“Albertans are worried about their jobs, their families and their future,” said Interim Leader Ric McIver, the PC Critic for Jobs, Skills, Training and Labour and MLA for Calgary-Hays. “It’s been more than five months since the NDP formed government, and we still haven’t seen the details of how it will address the more than 35,000 jobs lost in the oil and gas sector alone since May. We need to see a concrete, balanced, long-term plan that creates and keeps good jobs for Albertans and their families.”
Currently, Alberta has the highest small-business tax and the highest minimum wage in western Canada. PC Caucus wants the Alberta small-business tax rate lowered from the current three per cent to two per cent, and slower implementation of planned minimum wage increases.
“At a time when the Alberta economy is extremely fragile, the government must act in a pragmatic, practical manner that protects jobs and hard-working Albertans,” said Manmeet Bhullar, the PC Critic for Finance and Treasury Board and MLA for Calgary-Greenway. “Ideological pursuits and wishful thinking will not solve our problems.”
Caucus will also look closely at the government’s plans to introduce higher carbon taxes and royalty rates, and the level of support for innovation and technology that helps drive down greenhouse gas emissions in Alberta. That technology can be marketed in Canada and around the world.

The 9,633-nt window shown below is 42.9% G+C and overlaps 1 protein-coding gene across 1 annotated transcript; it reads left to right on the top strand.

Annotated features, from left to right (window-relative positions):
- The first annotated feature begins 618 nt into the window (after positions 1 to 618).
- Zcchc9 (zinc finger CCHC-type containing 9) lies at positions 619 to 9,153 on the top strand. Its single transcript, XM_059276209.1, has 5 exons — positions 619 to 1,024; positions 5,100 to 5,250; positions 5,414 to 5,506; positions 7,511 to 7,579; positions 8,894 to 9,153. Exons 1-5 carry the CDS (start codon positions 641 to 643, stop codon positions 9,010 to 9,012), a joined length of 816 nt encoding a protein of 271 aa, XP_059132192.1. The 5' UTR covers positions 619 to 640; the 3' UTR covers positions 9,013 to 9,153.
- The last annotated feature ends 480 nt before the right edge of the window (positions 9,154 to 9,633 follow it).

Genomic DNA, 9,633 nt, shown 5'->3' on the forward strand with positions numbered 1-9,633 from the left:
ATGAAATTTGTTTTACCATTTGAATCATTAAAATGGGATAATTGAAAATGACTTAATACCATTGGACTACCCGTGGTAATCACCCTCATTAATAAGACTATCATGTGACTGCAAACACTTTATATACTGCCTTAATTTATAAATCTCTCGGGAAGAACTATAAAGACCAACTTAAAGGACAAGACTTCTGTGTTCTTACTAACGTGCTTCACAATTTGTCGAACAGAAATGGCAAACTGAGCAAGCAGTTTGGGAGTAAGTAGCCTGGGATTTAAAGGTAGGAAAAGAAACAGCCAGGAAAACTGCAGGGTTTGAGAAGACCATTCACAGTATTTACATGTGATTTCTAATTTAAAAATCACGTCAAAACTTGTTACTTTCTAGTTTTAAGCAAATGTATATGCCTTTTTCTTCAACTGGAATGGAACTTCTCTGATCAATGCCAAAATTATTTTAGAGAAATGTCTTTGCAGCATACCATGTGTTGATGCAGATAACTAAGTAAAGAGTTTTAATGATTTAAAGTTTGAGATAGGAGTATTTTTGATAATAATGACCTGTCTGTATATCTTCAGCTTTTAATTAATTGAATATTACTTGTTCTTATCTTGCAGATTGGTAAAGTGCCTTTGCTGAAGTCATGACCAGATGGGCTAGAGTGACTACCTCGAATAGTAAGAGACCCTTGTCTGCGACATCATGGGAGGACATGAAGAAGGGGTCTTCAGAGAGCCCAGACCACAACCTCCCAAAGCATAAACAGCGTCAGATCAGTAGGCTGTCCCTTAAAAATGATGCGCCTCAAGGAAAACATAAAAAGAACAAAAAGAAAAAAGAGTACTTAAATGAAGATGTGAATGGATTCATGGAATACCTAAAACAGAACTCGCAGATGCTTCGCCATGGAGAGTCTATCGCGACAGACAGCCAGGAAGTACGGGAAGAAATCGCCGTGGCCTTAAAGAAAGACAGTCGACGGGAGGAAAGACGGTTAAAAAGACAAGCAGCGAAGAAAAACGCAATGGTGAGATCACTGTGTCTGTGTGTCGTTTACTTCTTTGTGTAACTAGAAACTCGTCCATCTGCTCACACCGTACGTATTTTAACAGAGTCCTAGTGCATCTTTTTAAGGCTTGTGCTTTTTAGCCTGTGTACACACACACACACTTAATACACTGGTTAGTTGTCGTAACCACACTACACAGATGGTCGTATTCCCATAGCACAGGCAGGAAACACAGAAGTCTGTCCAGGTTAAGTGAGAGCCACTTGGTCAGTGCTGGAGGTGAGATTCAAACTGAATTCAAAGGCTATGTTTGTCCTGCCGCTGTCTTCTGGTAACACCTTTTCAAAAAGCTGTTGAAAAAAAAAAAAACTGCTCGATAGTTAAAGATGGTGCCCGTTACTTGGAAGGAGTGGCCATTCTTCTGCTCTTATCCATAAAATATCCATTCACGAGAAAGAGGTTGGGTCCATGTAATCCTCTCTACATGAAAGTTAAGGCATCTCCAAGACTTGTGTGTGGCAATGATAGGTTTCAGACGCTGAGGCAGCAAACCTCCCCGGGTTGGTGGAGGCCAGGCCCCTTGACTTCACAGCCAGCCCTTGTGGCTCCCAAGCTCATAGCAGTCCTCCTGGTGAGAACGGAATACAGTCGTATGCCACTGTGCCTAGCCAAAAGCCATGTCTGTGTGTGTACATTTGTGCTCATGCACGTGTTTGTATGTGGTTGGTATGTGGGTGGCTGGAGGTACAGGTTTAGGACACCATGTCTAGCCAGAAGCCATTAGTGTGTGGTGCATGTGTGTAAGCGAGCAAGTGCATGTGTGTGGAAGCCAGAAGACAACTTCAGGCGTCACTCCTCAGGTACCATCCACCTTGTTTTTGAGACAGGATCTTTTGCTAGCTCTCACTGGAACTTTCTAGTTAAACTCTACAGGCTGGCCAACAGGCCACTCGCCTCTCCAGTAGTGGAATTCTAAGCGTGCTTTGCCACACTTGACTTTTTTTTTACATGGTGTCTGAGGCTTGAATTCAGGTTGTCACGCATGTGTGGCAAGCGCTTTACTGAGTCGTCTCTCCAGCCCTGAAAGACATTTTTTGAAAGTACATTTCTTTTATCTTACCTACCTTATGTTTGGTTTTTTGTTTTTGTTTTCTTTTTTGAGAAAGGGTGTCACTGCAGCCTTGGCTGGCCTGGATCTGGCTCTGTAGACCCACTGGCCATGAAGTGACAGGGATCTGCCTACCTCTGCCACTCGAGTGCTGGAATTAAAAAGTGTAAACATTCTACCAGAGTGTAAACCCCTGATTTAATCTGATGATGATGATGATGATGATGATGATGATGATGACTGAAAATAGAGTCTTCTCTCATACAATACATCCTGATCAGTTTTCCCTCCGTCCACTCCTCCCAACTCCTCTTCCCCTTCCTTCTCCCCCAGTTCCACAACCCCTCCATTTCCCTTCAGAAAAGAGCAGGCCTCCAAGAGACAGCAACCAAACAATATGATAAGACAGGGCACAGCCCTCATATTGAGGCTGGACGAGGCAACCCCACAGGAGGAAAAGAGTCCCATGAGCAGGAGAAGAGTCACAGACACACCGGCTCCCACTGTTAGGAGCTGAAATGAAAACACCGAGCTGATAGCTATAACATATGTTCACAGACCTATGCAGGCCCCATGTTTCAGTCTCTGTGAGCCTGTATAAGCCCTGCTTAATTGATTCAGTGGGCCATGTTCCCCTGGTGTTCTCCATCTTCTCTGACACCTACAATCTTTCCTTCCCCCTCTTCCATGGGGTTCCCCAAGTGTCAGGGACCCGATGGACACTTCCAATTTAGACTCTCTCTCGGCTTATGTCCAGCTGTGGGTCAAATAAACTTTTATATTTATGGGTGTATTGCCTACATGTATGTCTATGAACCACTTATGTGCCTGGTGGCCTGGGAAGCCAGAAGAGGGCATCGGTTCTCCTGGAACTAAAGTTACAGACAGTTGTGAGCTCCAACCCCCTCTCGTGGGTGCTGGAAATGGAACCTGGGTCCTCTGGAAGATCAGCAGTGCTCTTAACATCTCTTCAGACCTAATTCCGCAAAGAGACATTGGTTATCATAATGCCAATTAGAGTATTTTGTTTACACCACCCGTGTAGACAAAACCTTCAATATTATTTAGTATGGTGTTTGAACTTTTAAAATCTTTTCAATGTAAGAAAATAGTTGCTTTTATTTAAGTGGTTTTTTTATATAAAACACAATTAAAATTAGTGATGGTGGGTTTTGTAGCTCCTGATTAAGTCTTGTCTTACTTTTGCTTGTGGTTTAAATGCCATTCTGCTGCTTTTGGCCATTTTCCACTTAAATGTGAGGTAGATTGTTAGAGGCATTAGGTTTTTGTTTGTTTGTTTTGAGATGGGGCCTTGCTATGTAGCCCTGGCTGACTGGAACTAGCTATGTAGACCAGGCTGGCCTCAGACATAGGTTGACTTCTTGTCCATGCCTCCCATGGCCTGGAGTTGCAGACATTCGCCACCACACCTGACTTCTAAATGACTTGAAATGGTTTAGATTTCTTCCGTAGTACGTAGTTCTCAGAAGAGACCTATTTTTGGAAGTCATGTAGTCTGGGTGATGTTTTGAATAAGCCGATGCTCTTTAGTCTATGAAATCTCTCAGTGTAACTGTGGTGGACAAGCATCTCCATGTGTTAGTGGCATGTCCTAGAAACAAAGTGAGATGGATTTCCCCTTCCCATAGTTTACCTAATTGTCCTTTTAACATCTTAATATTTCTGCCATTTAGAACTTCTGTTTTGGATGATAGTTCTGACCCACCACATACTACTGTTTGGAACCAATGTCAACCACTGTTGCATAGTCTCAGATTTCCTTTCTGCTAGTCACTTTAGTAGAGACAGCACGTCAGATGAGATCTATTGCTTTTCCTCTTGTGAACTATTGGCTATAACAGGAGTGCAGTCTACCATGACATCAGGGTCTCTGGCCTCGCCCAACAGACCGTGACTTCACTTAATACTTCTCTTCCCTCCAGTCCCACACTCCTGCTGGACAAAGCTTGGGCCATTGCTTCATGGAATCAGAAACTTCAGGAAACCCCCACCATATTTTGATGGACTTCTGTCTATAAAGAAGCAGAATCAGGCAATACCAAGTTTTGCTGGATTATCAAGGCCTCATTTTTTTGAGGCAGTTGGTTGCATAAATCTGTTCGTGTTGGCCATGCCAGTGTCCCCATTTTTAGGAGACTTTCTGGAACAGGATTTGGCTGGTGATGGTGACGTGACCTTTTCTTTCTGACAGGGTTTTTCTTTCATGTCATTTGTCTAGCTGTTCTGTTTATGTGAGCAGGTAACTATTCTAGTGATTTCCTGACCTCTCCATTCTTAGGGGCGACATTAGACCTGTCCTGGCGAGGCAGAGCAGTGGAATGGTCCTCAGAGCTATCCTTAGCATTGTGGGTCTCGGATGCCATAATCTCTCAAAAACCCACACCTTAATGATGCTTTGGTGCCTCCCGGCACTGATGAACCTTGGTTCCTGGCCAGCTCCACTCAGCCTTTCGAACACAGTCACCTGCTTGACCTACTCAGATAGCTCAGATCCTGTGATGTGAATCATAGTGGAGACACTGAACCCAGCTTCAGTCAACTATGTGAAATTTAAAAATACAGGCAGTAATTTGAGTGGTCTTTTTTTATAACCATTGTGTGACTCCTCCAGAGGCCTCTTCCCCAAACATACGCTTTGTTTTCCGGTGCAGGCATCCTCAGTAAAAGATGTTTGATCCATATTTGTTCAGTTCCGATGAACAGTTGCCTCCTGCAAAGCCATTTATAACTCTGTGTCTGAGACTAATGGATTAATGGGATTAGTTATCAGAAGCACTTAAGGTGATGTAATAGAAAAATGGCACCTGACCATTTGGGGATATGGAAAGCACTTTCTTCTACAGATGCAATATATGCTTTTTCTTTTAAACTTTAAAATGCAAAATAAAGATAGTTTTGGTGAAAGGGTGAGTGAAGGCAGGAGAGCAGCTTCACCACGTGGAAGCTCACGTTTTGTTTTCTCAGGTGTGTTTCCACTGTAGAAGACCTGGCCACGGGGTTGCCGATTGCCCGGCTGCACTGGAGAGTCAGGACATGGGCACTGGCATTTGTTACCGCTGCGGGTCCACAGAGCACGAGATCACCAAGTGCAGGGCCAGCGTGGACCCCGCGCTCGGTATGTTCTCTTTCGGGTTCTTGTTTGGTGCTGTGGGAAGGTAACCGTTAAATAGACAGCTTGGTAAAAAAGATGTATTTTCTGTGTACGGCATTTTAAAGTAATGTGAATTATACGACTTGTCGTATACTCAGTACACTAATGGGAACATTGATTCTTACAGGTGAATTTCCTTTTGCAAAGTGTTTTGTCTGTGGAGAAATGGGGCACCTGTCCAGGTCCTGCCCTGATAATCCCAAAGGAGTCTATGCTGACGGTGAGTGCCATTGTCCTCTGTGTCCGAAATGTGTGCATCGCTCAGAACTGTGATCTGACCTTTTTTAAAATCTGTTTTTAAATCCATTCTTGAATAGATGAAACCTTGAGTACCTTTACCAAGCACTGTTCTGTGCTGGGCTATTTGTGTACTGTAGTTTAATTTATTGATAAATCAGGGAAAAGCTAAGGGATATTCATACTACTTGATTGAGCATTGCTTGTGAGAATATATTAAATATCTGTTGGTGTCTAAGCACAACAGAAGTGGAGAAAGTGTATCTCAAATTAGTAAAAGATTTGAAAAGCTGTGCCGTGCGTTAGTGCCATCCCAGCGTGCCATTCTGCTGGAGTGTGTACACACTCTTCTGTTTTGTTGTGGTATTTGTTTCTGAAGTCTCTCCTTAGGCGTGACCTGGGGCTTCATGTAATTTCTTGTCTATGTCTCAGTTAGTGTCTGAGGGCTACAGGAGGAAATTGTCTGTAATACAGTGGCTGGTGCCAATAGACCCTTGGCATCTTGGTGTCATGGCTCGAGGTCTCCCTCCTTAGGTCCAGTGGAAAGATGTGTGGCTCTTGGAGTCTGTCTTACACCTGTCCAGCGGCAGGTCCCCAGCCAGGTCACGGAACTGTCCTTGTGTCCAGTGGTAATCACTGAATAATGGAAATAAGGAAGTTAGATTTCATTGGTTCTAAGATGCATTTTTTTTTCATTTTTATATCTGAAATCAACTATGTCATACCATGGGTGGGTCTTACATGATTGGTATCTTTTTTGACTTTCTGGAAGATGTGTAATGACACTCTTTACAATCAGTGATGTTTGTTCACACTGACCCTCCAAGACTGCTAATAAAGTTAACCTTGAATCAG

“Resource development has to be properly managed to ensure the environment is protected,” said Rick Fraser, the PC Critic for Energy and MLA for Calgary-South East. “But Albertans are worried about the cost. Will it come at the expense of their jobs and their wallet? We need affordable and reliable energy, but this government’s plans for the early phase-out of coal-fired power generation may put us at risk of higher utility costs and gaps in our power supply.”
Other key areas for PC Caucus include infrastructure builds for highways, schools and hospitals, and market access for Alberta’s energy products, agriculture and forestry. PC Caucus will also be watching to see if the government intends to follow through on more than 2,600 new spaces – including almost 400 for long-term care – that were announced and approved earlier this year under the Affordable Supportive Living Initiative (ASLI) but were put on hold earlier this summer pending a review by the Seniors Minister.